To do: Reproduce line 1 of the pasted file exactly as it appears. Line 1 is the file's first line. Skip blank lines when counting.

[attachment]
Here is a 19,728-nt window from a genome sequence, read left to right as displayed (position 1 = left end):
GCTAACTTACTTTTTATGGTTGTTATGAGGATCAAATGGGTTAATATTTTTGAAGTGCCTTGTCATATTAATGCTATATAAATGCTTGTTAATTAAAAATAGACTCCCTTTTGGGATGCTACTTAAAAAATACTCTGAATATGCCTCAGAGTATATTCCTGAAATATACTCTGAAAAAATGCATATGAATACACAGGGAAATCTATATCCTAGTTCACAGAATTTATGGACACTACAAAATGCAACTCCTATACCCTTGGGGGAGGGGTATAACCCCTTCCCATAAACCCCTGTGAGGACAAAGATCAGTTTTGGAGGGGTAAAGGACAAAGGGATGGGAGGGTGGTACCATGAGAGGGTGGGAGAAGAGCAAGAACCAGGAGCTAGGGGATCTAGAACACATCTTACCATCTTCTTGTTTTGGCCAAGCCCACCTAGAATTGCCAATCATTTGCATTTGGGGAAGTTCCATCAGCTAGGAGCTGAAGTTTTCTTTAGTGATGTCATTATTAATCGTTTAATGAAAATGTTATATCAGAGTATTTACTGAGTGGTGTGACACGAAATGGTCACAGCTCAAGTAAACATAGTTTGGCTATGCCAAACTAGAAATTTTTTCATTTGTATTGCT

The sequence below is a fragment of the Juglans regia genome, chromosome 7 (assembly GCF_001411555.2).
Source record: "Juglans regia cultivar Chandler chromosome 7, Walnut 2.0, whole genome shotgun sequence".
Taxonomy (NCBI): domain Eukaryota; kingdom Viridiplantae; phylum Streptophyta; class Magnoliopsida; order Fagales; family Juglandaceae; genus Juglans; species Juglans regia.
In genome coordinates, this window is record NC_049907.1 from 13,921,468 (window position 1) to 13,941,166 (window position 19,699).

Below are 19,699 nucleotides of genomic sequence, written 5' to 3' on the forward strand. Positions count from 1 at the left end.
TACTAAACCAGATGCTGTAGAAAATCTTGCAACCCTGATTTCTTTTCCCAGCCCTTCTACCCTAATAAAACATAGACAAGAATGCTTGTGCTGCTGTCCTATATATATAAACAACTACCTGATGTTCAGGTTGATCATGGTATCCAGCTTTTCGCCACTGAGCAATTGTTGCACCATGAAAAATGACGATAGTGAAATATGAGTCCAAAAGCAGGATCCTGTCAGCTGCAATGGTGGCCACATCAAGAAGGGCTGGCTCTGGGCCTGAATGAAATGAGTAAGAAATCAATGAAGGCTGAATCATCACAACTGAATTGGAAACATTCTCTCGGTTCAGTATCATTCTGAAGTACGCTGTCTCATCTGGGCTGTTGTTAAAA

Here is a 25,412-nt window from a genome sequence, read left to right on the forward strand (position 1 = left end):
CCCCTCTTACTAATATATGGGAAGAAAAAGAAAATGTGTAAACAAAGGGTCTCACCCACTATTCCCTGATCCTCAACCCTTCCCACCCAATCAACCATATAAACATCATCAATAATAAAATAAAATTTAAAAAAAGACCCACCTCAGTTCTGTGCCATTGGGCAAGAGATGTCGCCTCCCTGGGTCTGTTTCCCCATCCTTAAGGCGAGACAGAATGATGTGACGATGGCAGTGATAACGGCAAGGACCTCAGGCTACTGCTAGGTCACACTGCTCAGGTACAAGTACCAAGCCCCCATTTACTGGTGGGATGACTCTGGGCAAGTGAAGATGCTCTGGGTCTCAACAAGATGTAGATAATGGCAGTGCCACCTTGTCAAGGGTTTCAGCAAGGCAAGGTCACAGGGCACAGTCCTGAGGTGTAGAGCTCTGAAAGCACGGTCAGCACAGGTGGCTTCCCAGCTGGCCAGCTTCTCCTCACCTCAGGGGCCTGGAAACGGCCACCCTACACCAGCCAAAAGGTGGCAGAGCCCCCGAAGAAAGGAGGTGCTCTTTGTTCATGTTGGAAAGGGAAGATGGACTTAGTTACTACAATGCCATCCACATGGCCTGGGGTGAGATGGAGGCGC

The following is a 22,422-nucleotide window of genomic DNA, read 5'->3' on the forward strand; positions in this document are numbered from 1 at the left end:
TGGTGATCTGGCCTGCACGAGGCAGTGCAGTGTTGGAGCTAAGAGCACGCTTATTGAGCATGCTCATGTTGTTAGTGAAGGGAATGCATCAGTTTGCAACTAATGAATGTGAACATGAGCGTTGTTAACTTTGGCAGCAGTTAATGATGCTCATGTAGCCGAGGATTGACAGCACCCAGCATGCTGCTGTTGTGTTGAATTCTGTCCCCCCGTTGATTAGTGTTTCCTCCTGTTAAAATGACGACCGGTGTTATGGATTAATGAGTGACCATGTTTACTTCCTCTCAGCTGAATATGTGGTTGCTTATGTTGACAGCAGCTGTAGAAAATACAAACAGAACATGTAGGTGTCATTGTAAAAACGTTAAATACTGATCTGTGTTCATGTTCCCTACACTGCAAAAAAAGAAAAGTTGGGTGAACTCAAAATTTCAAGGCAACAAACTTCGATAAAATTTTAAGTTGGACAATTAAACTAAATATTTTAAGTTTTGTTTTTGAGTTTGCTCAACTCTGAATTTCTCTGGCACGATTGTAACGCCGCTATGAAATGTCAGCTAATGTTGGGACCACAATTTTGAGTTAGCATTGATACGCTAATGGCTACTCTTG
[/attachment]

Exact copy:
Here is a 19,728-nt window from a genome sequence, read left to right as displayed (position 1 = left end):